All five FCC Commissioners on Wednesday approved a nearly $10 million fine for illegal robocalls. The agency said Kenneth Moser made 47,610 unlawful, spoofed robocalls over a two-day period shortly before California’s 2018 primary election.
Moser and his company, Marketing Support Systems, spoofed a competitor’s telephone number when transmitting the pre recorded voice calls that contained false accusations against a candidate for the California State Assembly. The competitor was HomeyTel, which advertises that it provides legal robocalling services to political candidates. As a result of the robocalls, HomeyTel received complaints from consumers who received the calls and a cease-and-desist letter from the candidate.
During the vote, FCC Commissioner Jessica Rosenworcel called what Moser did “really sordid.” A week before the state primary in May 2018, she said, “this robocall campaign featured allegations about sexual assault by a candidate that ultimately resulted in the accuser pleading guilty to making a false report of a crime.”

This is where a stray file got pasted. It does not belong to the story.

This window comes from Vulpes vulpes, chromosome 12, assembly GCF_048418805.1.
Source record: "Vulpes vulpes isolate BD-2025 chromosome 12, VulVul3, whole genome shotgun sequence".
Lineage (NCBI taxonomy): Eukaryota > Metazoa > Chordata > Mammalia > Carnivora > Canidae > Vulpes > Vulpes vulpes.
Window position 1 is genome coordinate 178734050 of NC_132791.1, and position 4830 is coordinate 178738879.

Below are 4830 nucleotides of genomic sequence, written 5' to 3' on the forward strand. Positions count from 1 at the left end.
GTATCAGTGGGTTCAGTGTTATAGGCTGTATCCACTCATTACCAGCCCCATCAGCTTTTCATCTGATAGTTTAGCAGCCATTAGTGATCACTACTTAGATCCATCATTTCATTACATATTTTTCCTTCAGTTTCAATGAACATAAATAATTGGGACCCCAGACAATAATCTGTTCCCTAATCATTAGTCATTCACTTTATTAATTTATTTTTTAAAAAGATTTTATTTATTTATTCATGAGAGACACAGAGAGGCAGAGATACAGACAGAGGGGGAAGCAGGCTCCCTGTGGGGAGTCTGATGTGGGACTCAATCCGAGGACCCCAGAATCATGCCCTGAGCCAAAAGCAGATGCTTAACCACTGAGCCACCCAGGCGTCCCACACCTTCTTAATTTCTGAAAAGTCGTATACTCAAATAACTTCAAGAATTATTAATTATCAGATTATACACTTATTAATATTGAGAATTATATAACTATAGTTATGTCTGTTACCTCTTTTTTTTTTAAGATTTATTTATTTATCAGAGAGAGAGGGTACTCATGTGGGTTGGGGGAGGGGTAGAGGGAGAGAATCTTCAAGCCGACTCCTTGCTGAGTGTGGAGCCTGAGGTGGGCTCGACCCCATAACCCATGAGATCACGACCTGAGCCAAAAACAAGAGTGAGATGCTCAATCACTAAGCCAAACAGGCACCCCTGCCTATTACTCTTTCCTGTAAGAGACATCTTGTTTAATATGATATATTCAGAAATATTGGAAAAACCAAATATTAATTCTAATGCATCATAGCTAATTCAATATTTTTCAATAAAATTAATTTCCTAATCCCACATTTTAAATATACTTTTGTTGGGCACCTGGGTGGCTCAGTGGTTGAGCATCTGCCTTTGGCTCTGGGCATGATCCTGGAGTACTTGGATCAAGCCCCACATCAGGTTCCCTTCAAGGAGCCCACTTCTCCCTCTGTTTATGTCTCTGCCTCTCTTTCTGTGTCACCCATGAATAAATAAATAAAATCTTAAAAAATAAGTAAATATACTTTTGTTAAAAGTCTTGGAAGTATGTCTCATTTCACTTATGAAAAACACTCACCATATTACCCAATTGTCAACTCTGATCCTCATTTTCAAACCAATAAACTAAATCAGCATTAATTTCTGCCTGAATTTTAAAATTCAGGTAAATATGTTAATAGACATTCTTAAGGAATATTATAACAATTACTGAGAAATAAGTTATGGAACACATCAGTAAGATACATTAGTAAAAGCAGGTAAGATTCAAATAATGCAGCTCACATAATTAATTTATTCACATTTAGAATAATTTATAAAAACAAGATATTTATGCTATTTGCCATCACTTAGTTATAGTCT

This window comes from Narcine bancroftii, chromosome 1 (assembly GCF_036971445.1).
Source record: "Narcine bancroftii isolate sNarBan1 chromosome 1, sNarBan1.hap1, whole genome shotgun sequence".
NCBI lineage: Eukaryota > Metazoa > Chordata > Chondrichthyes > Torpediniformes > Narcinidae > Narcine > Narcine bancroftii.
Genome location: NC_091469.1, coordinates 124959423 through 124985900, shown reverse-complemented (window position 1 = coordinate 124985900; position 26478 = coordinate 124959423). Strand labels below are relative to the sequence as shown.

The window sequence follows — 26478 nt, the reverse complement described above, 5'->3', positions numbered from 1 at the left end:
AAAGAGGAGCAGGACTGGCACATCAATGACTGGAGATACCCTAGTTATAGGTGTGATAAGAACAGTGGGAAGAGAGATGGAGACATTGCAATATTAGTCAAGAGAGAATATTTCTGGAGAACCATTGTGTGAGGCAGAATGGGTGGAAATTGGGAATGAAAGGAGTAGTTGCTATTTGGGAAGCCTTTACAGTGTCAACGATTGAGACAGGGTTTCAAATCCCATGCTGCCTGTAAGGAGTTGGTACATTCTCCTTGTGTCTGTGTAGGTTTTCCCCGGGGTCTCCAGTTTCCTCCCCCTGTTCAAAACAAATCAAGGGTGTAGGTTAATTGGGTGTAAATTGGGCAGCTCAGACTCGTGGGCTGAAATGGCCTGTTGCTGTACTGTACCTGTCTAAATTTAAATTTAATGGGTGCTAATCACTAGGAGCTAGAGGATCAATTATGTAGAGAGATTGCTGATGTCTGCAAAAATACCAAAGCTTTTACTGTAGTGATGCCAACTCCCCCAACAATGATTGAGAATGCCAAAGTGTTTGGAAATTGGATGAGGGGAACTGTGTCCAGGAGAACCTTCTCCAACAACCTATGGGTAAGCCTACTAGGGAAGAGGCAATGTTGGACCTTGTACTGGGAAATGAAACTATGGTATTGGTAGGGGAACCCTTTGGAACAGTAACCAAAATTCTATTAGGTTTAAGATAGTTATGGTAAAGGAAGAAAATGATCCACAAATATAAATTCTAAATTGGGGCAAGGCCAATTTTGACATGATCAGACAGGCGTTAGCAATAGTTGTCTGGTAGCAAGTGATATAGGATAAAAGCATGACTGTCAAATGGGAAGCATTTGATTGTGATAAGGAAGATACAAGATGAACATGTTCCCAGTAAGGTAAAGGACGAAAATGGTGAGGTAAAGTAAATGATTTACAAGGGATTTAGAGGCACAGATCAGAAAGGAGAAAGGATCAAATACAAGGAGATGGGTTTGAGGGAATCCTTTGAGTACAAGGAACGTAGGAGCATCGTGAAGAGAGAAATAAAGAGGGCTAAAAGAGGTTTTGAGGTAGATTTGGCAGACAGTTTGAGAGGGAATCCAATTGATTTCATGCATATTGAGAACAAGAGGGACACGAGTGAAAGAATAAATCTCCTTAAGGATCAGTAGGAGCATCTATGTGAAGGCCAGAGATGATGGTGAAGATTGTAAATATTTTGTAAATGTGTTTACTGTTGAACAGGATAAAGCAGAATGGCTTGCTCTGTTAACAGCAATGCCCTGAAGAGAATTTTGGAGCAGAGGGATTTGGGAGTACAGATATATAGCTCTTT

The agency said the allegations had already been investigated and disproven by the San Diego County Sheriff’s Department. After receiving a complaint, the California Secretary of State referred the matter to the FCC’s Enforcement Bureau for investigation. Yesterday’s Forfeiture Order follows a Notice of Apparent Liability adopted and announced by the Commission in December 2019.
Rosenworcel said the Moser case isn’t the only calling campaign that needs to be investigated. “Just two weeks ago there were reports that millions of robocalls were also using spoofed numbers to spread misinformation in advance of the November election. This, too, needs attention,” she said. “Because if these calls ran afoul of the tools we have to protect consumers—like the Telephone Consumer Protection Act, Truth in Caller ID Act, and TRACED Act—this agency needs to act.”
The item passed 5-0; however outgoing Commissioner O’Rielly split his vote, agreeing in part and dissenting in part. He doesn’t believe Moser intended to harm the recipients of his calls. “Rather, [Moser] intended to disseminate negative information about a candidate for political office during a primary election on an anonymous basis, pursuant to his client’s wishes. In other words, he falsified caller ID not to harm the call recipients, but to engage in anonymous speech, a type of interest that the Supreme Court has deemed to be protected under the First Amendment, including in an election context,” O’Rielly said in his formal written statement.
By Leslie Stimson, Inside Towers Washington Bureau Chief
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